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What is your academic thesis on the "joy that kills" in "The Story of an Hour"?

I would like to add a comment to the thorough response above.  Most of us who read "The Story of an Hour" believe, on the basis of the story's narrative, that Mrs. Mallard's marriage is particularly unsuccessful and, in a sense, that is correct.  After all, Louise Mallard, in commenting on her love of Brently Mallard, notes that "and yet she had loved him--sometimes," not exactly a glowing recommendation for marital bliss.  And earlier, Mrs. Mallard imagines how she would react when she sees her husband in his casket--"she knew that she would weep again when she saw the kind, tender hands folded in death," implying that Brently Mallard was a kind, gentle, and loving husband.  These two scenes seem to create some uncertainty about Mrs. Mallard's real problem with marriage--until we get to the explanation.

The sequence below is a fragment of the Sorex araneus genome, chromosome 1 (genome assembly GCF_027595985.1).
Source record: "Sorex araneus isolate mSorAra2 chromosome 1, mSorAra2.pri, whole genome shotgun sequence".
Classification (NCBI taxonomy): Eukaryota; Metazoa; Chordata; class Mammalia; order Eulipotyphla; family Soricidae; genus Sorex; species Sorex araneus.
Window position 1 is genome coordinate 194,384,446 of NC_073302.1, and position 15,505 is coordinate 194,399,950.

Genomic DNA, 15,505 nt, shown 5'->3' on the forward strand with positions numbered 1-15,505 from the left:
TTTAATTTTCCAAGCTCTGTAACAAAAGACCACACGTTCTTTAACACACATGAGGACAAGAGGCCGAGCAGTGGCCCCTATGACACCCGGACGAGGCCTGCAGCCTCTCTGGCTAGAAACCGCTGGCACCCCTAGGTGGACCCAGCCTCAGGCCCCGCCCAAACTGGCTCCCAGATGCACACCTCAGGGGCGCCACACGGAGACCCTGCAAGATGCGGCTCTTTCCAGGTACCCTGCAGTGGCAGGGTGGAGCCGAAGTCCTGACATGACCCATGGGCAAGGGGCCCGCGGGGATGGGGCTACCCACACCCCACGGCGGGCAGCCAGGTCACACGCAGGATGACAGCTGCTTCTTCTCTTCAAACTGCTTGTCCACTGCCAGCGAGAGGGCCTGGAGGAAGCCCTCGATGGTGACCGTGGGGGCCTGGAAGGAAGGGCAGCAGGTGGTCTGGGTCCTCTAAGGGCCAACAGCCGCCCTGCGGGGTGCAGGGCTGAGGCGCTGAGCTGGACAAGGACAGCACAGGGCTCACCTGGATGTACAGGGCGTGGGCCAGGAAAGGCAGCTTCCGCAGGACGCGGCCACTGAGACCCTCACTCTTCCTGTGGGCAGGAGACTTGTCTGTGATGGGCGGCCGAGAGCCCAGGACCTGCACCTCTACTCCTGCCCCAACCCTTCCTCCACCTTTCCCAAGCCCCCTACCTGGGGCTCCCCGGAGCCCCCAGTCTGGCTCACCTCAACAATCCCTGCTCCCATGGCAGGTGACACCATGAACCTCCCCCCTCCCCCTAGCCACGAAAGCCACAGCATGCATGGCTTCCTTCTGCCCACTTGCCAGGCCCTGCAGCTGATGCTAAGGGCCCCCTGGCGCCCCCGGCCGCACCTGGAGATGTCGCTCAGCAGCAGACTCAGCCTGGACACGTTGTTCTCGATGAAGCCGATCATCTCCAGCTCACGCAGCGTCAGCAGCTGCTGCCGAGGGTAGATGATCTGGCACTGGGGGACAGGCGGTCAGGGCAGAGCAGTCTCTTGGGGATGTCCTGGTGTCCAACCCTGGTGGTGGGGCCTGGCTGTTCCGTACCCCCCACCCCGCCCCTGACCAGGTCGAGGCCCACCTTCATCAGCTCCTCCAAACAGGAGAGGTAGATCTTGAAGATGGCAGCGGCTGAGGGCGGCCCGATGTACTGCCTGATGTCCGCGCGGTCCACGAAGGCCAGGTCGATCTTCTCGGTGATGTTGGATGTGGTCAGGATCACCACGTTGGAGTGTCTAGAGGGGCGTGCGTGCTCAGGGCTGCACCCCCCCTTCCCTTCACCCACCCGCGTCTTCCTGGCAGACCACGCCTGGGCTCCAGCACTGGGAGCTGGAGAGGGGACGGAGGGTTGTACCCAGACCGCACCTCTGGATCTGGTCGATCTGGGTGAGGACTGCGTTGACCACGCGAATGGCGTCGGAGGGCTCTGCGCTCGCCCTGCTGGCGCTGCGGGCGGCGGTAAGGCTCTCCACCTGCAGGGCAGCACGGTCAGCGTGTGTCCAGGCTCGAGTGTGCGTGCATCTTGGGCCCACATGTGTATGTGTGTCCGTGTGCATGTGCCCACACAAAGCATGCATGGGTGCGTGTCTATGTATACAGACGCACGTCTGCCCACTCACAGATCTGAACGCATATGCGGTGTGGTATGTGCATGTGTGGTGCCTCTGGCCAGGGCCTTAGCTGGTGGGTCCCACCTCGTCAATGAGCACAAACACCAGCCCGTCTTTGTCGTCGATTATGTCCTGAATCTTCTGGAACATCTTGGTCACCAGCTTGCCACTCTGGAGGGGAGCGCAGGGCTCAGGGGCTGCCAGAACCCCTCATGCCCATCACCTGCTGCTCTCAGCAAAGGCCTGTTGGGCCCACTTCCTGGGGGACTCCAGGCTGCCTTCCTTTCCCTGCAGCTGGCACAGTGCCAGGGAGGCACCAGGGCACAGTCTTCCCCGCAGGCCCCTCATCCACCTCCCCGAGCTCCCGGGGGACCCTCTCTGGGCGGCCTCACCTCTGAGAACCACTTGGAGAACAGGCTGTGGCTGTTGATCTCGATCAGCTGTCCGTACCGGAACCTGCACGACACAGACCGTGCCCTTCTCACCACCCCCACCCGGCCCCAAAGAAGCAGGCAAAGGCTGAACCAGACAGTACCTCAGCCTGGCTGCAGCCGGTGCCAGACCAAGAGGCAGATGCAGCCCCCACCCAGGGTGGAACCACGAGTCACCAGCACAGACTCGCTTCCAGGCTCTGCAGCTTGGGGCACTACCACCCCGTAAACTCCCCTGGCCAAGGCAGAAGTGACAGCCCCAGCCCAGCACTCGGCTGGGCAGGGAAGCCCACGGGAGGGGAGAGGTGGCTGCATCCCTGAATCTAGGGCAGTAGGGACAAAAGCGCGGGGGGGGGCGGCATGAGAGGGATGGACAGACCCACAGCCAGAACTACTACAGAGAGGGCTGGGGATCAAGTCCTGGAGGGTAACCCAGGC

A few lines later we discover that Mrs. Mallard does not differentiate between her marriage, which might be characterized as a loving one, and the institution of marriagein which there are literally no good marriages:

There would be no powerful will bending hers in that blind persistence with which men and women believe they have a right to impose a private will upon a fellow-creature.

To Mrs. Mallard, then, even though she might be married to a good and loving husband, the pair are yoked in an institution, marriage, that requires them to impose their "private will" on one another, and that imposition creates the lack of freedom that has recently become so appealing to Mrs. Mallard when she realizes she has been freed of the marriage bonds by the accident of her husband's death.